Yes, we can. – Seven thoughts and impulses from the garden EDEN

Yes, we can. – Seven thoughts and impulses from the garden EDEN


Cover of the blog post: "YES, WE CAN. - 7 thoughts and impulses from the garden of EDEN". Subtitle: "A blog post by Johannes Schleiss". Photo on the left shows a galaxy in space. Logo on the bottom right: Hochschulforum Digitalisierung.

At the last annual conference of EDEN, the European Network for Digital Education, the motto was “Yes, we can” – Digital Education for a Better Future. Johannes Schleiss was in Dublin for us and draws seven important lessons from the presentations.

Cover of the blog article:

“Yes, we can” was this year’s motto of the annual conference of EDEN, the European Network for Digital Education. With 324 participants from 35 countries and more than 200 contributions, it offered a wide range of insights into the current state of digital education and its future developments. I would like to share seven impulses from some of the thought leaders:in this field and interesting discussions I have had. These are some fresh ideas, questions we should all be asking ourselves, and ripe fruit from EDEN’s garden.

1. we should shift the discussion of education away from meeting needs and toward hopeful dreams.

This phrase sums up what Rikke Toft Nørgård of the Danish School of Education at Aarhus University calls a “hopepunk philosophy for education.”

Following Alexandra Rowland, the idea of hopepunk states. “Courage and strength requires truly and sincerely caring about something. Hopepunk is never about submission or acceptance: it’s about standing up and fighting for what you believe in. It’s about standing up for other people. It’s about demanding a better, kinder world, and believing that if we take care of each other as best we can, with every drop of strength in our little hearts, we can achieve it.”

If we apply this to education, we can ask ourselves why education exists at all and what value it has for us. In her work, Rikke Toft Nørgård encourages people to think, speculate, and dream together about the future of education – a method that philosophers of education refer to as speculative education literature in critical education studies. Speculative education literature emphasizes radical imagination, hope, and new ideas around transforming universities and the education system. So let’s take some time and space to dream!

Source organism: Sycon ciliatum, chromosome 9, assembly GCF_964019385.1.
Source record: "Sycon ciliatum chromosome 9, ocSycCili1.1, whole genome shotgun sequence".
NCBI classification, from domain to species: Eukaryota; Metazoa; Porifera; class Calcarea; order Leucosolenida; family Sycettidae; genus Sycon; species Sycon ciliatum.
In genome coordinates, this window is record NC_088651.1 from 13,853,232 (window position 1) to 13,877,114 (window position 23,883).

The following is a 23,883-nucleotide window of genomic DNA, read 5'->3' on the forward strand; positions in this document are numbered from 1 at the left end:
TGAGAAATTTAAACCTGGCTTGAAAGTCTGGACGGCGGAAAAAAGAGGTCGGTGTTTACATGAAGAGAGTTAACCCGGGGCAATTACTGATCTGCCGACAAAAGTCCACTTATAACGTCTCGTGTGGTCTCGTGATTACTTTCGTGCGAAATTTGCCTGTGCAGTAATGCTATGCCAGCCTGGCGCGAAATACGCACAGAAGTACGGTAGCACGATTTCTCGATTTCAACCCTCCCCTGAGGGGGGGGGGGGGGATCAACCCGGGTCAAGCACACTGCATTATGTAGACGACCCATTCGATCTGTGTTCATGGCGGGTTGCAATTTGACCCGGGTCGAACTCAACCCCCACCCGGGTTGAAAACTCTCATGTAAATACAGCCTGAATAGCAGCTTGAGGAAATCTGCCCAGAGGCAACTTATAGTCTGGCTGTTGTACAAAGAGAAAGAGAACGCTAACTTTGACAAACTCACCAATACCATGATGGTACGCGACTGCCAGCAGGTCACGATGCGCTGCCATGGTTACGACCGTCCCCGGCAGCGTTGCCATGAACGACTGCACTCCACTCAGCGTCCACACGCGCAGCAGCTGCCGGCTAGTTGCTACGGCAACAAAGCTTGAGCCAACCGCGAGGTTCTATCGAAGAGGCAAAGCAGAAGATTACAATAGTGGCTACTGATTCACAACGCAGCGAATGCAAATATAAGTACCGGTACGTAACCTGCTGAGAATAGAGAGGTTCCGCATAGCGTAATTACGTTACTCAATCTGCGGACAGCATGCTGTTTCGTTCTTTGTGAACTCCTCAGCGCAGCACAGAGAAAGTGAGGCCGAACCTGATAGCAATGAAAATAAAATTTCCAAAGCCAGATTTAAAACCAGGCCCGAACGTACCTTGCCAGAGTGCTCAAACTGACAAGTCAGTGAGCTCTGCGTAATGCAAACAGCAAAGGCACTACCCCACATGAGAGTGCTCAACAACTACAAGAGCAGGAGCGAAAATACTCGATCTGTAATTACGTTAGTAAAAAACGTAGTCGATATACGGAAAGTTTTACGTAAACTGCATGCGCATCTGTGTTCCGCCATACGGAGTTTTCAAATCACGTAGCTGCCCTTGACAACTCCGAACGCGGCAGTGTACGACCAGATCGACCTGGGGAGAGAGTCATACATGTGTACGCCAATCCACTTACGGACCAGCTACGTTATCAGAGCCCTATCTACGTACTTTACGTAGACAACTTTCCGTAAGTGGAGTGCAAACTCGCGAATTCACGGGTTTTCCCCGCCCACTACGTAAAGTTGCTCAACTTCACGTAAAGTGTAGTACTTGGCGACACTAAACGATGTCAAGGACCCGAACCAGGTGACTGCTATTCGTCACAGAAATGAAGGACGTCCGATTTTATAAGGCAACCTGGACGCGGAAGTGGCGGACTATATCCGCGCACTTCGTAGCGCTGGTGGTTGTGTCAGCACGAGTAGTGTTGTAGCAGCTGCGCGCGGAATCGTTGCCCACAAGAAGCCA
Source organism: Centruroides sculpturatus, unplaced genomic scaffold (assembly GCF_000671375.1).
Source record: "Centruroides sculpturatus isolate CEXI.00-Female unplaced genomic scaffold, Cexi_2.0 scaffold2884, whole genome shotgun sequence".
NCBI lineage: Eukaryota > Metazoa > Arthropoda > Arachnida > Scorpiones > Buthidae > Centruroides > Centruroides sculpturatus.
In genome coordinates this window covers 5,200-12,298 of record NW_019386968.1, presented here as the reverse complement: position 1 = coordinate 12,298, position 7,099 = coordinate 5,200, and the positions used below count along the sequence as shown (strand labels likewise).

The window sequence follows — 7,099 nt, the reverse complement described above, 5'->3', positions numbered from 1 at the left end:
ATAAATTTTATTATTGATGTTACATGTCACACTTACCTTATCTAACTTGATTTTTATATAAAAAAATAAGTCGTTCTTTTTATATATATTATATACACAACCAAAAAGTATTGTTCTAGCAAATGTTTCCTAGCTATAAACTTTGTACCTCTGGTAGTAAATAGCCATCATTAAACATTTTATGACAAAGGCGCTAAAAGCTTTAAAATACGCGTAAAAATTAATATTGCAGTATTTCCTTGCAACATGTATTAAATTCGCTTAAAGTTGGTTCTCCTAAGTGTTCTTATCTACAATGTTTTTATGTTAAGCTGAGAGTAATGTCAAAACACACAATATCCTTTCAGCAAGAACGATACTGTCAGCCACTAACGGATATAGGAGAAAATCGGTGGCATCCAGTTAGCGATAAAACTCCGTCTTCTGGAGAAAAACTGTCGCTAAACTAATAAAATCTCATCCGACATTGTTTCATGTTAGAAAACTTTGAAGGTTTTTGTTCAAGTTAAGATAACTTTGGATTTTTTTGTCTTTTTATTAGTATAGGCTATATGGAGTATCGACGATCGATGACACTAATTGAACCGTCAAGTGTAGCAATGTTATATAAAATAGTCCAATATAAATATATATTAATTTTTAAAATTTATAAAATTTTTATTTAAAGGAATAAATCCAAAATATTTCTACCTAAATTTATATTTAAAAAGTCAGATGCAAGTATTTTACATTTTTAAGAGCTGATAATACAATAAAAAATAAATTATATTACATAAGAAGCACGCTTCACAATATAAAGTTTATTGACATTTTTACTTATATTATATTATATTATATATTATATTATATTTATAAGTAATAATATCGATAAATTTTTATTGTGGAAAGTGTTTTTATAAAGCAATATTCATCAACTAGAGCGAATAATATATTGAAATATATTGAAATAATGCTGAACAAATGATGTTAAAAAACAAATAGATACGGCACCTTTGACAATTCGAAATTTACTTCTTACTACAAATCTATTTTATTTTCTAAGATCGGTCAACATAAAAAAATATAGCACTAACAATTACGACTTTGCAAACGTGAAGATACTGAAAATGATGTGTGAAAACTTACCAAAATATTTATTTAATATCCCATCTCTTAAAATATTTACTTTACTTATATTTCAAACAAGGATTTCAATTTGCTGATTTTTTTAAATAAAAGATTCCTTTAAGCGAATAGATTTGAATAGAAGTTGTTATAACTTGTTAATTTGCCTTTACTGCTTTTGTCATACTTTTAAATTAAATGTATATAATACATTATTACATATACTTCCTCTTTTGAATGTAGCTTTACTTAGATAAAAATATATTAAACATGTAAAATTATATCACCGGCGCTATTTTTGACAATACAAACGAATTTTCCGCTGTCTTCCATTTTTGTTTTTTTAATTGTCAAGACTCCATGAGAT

2. change must be conscious and systematic.

A wonderful figure of speech comes from Alexandra Mihai of Maastricht University:

“Universities are ecosystems: Knowledge flows, things grow and are in motion. Everything is interconnected. But like any ecosystem, we need support to keep it in balance, and that support is often complex and complicated.”

When we want to change a university, we run into disciplinary silos, different barriers (systems, habits, flexibility), and cultures. Implementing sustainable change processes requires a deliberate and systematic approach to change. By having cross-functional individuals work together on projects, find common ground, learn from each other, and create networks of change, we can overcome these barriers and foster a transformative environment within the university.

3. the integration of technologies such as AI offers an opportunity to redefine the education system and reposition universities in society.

The world is becoming more and more complex. Scientific and technological progress is accelerating. In light of this rapid pace, Angels Fito, president of the Universitat Oberta de Catalunya, explained her vision for repositioning the role of universities in society. In her words, “We need to put the learning space front and center and make universities places of action, creation and impact.”

This quickly leads to many questions: What challenges does this pose for universities? How should they change to maximize their contribution? How can universities add value to society, e.g. through better integrability in the labor market and lifelong learning? How can we better showcase the flexibility of lifelong learning?

In terms of technology, Angels Fito pointed out that the integration of technology such as AI offers a good opportunity to redefine the foundations of education. Moving from linear paths to open-loop portfolios would allow for more mobility and flexibility. This vision must take into account recognition of previous work, traceability, and complementarity between programs and modules. In summary, we need to make transitions within higher education and between work and higher education easy and possible.

For all of this to succeed, three key elements are needed: we need technology to improve the educational experience, we need a research ecosystem to understand and change the world, and we need alliances to solidify a systematic approach.

4. pay attention to the context and all the components!

We often get caught up in trends, buzzwords and superficial conversations without truly understanding the underlying nuances of a topic. Maren Deepwell, CEO of the Association of Learning Technology (ALT), shared insights from the ALT2023 survey. The biggest challenges associated with digital transformation include time, strategy, and the leadership and culture of higher education institutions, with assessment, collaboration, and blended learning being top priorities.

An interesting but not surprising finding was the importance of context. This shows that translating and transferring a solution that works in one institution or context requires special time, effort and understanding of nuances in another context.